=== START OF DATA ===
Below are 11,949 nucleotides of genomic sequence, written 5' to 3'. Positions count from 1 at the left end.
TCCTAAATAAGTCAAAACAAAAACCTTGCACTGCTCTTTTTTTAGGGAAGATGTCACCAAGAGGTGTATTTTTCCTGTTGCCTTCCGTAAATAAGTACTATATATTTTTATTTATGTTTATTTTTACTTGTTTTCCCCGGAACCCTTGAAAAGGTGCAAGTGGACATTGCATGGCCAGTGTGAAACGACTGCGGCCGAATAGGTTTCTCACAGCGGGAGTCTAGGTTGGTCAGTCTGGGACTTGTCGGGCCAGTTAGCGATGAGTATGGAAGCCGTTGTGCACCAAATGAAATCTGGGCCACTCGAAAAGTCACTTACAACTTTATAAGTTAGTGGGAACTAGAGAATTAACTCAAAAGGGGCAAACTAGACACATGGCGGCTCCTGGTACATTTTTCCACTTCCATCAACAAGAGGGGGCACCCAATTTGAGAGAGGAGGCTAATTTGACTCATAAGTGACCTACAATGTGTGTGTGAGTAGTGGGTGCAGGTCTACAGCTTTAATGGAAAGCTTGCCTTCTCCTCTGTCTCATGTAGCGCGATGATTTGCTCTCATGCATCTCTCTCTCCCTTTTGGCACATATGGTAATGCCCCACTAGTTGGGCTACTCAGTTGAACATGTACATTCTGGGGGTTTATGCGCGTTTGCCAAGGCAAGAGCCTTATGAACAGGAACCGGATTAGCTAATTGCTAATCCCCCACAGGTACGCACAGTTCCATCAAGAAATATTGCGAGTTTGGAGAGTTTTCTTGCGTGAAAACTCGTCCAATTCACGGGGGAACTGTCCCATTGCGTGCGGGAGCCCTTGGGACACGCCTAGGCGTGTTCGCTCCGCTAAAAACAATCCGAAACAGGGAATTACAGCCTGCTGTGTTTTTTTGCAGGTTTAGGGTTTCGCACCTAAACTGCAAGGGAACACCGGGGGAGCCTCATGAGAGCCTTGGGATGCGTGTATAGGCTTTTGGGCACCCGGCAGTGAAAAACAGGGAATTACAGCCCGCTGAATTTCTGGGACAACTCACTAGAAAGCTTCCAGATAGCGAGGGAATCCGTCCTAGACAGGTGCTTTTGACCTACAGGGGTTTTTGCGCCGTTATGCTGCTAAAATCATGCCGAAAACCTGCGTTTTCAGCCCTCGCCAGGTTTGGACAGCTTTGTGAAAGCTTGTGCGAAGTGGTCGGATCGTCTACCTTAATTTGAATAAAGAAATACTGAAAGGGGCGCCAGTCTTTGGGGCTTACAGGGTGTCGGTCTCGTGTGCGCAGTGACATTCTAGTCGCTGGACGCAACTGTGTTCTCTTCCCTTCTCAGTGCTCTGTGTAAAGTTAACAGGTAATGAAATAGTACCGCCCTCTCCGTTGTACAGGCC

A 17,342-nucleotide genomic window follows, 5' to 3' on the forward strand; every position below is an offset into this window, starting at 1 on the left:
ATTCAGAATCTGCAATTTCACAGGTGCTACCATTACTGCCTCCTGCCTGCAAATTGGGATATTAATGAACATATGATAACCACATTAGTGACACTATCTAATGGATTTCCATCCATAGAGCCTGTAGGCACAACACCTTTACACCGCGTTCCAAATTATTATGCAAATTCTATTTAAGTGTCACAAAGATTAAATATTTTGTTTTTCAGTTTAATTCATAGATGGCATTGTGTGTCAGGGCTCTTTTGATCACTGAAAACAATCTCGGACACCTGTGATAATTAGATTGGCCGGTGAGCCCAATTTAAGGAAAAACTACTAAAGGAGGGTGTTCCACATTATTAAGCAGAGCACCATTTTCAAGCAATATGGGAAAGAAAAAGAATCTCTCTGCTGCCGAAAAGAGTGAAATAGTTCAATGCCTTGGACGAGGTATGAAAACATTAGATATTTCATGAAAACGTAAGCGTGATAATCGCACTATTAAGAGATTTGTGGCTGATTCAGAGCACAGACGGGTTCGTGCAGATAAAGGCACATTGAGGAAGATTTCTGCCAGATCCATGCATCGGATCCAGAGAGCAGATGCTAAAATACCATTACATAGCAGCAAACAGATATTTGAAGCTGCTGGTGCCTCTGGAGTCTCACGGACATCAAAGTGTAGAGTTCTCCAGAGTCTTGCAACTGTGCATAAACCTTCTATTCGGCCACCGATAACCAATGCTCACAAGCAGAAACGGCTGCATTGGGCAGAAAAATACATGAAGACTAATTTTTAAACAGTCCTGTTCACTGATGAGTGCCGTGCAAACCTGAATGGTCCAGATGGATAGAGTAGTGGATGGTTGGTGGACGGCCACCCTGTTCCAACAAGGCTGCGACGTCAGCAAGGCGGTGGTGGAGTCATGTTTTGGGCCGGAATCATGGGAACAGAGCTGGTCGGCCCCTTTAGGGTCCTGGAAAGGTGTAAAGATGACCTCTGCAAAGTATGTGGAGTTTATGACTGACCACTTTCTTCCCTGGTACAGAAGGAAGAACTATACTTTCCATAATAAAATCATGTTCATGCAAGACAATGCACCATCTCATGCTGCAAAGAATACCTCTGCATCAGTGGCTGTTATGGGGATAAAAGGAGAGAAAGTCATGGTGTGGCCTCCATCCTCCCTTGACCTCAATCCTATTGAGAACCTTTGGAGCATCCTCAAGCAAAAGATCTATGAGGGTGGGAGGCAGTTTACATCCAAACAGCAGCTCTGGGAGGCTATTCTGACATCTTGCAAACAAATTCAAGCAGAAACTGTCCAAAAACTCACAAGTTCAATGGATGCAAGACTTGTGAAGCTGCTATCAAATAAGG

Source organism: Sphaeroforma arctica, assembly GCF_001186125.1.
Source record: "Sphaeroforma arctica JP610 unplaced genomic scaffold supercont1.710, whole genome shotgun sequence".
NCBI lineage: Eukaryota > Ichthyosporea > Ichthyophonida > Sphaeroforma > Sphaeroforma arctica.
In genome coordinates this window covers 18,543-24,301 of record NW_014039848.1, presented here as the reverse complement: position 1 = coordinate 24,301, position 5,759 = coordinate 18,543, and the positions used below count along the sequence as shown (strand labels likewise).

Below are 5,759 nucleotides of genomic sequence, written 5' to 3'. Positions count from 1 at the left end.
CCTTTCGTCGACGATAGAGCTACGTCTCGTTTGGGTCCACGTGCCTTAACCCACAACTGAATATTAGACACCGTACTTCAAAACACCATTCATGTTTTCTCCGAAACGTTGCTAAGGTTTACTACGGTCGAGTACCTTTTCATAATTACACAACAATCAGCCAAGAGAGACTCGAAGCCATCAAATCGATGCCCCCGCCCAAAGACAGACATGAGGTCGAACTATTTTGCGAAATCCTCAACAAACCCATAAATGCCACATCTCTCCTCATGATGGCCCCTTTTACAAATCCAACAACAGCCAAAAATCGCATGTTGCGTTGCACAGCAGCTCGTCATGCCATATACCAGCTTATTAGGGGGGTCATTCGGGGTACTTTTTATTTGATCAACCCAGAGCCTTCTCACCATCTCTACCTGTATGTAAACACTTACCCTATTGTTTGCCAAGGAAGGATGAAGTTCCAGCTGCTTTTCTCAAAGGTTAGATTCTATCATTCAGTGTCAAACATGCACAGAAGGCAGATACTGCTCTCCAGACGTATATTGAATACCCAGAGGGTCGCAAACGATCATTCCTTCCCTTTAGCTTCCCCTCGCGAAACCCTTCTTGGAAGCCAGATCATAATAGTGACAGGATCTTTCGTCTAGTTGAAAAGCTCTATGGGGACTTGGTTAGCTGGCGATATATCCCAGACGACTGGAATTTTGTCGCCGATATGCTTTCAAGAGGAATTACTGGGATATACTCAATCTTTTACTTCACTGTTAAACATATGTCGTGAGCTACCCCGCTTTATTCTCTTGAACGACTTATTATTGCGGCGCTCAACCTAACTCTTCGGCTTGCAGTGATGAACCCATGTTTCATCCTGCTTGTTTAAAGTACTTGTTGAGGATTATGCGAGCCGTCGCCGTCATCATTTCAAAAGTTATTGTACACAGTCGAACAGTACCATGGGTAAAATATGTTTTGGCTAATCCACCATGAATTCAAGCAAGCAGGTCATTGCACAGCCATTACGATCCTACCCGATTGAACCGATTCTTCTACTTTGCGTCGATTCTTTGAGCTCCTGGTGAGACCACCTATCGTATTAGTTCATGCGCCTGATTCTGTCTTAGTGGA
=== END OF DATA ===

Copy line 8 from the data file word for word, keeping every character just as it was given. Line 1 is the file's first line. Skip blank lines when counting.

In genome coordinates this window covers 18,543-24,301 of record NW_014039848.1, presented here as the reverse complement: position 1 = coordinate 24,301, position 5,759 = coordinate 18,543, and the positions used below count along the sequence as shown (strand labels likewise).